An Offering To The Gods: Poem Number 24

An example of a nusa, more formally a gohei (御幣) “wand” used in Shinto religious ceremonies, with the paper streamers used for purification. Photo by nnh, Public domain, via Wikimedia Commons

Hi folks, after a long break due to work obligations, I am back and happy to post this excellent poem by my favorite author in the Hyakunin Isshu:

このたびはKono tabi waThis time around
幣もとりあへずNusa motori aezuI couldn’t even bring the sacred streamers
手向山Tamuke yama—Offering Hill—
紅葉のにしきMomiji no nishikibut if this brocade of leaves
神のまにまにKami no mani maniis to the gods’ liking….
Translation by Dr Joshua Mostow

The poem is signed as Kanke (菅家), which is the Sinified (Chinese) way to read the Sugawara Family name (lit. “House of Sugawara”). You see similar names used for the Taira Clan (e.g. Heike 平家) and Minamono Clan (e.g. Genji 源氏) in later times. Anyhow, the author is none other than the famous poet/scholar Sugawara no Michizane who in later generations was deified as a sort of god of learning named “Tenjin” after he was wrongfully exiled through political intrigue.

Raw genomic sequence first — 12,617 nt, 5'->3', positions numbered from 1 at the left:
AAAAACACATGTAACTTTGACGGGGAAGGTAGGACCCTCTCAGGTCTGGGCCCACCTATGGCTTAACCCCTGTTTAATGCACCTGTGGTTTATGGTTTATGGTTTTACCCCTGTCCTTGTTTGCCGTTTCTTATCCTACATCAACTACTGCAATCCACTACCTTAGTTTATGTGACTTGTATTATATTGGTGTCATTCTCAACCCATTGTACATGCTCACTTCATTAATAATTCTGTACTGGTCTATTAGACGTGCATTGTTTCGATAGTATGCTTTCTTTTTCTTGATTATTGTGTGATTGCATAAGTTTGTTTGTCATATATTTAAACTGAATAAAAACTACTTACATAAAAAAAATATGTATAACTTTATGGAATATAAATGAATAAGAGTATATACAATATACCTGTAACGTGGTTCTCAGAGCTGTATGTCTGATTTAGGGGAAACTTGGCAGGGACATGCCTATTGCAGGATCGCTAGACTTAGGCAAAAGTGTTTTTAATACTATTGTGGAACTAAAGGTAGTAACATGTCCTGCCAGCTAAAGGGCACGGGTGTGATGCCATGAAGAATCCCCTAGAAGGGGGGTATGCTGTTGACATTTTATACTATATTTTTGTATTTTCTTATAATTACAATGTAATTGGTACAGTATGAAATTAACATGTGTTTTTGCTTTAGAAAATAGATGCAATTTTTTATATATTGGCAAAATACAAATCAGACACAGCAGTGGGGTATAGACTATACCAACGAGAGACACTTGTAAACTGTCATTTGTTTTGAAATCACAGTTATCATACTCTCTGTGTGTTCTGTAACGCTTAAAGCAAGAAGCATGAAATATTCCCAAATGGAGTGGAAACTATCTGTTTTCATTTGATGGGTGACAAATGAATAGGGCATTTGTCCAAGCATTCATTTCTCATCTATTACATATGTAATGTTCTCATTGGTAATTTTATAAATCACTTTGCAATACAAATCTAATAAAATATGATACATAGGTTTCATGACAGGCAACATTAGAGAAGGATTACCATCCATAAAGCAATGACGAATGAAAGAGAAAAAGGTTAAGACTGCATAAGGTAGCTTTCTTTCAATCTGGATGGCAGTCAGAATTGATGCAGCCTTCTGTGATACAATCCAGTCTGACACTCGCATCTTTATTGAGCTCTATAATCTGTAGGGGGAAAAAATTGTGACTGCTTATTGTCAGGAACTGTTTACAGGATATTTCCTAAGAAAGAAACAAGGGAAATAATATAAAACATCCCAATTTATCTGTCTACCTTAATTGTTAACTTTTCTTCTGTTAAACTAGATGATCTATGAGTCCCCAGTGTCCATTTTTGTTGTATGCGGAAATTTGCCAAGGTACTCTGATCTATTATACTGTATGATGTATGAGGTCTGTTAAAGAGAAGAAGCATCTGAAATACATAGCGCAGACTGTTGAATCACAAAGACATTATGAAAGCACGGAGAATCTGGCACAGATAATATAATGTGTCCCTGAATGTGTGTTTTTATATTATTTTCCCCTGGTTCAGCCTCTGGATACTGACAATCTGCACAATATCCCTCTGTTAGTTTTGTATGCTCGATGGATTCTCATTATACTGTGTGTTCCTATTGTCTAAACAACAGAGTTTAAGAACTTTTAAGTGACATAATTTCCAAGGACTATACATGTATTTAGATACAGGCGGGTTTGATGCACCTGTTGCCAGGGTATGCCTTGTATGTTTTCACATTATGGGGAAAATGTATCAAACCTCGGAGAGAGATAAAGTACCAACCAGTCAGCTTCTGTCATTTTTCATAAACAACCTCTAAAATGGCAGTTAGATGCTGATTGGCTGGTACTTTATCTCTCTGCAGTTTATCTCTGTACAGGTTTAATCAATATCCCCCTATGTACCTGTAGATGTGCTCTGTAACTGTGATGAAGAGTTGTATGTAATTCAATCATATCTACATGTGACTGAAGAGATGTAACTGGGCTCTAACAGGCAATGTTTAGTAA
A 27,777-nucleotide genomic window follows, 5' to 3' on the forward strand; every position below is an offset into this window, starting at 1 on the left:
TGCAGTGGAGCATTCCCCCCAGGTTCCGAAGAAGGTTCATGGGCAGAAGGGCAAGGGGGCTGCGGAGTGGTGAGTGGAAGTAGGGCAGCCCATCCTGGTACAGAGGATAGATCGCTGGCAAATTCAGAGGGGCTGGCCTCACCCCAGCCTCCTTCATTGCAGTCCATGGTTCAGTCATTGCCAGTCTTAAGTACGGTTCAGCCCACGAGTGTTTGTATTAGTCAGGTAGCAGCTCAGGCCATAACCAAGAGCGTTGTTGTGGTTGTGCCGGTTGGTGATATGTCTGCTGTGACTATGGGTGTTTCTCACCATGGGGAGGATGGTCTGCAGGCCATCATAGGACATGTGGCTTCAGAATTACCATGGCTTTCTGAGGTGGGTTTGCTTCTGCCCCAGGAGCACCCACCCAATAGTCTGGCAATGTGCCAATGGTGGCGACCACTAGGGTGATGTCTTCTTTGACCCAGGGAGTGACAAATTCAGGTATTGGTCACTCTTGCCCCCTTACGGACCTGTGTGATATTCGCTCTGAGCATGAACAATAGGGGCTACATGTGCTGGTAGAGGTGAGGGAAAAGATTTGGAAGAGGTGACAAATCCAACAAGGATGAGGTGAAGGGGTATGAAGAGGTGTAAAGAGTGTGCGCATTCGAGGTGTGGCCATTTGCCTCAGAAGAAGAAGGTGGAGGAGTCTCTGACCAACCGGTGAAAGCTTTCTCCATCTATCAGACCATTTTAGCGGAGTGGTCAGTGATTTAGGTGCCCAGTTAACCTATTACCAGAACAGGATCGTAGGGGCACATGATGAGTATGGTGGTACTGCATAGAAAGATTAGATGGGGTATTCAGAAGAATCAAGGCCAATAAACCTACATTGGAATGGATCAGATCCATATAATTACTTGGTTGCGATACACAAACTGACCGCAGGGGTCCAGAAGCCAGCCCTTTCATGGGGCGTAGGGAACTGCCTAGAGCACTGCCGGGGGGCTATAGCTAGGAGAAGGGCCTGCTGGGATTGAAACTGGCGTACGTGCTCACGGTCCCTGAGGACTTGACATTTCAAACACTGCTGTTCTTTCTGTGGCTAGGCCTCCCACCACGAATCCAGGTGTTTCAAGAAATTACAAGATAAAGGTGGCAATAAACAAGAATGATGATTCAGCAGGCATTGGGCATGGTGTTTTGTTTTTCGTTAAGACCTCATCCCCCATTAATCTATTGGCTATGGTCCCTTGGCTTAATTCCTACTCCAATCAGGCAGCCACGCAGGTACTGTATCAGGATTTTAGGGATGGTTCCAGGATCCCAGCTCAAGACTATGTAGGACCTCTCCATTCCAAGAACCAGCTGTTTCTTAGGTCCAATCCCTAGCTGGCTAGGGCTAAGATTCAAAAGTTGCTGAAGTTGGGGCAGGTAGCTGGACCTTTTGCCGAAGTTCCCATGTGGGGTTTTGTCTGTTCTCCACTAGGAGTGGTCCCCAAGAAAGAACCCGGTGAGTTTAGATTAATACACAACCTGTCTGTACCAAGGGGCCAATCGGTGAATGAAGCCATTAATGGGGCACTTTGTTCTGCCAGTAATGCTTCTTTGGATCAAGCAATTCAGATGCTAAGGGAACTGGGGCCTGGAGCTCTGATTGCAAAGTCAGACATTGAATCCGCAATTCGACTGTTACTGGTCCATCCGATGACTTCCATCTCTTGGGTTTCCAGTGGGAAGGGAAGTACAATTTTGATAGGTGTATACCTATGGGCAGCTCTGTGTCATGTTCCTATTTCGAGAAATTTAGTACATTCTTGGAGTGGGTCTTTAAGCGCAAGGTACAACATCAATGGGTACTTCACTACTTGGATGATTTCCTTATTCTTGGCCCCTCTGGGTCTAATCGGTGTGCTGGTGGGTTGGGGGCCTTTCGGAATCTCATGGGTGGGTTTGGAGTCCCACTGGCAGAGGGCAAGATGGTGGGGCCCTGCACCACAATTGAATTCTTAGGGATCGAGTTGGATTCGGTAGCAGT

The term nusa (幣) means a special wand used in Shinto religious ceremonies. At this time in history, according to the Hyakunin Isshu Daijiten, small nusa were often made from thin strips of paper and cloth and offered to the gods for a safe journey.

The poem was composed by Michizane after going on an excursion with his patron, Emperor Uda. Compare with another outing made years later by (then retired) Emperor Uda later in poem 26. In this case, Michizane had little time to prepare, and couldn’t make a proper offering to the gods for a safe trip. However, admiring the beautiful autumn scene on Mount Tamuke, he hopes that this will make a suitable offering instead. Sadly Michizane would be disgraced and exiled only a short time later.

My interest in Sugawara no Michizane mostly comes because I admire him as a fellow scholar. I visited one of his shrines in Tokyo a couple times over the years, and usually try to pay respects. The real life Michizane was no god of learning, but his real-life contributions to poetry and Chinese literature in Japan helped the culture flourish at that time, and earned his place as a trusted adviser to the Emperor, despite his more humble background. This also helped explain his status centuries later as a god of learning. Every year in Japan in April, students pay respects hoping that they can pass entrance exams, and it’s nice to see his legacy carry on so many years later.

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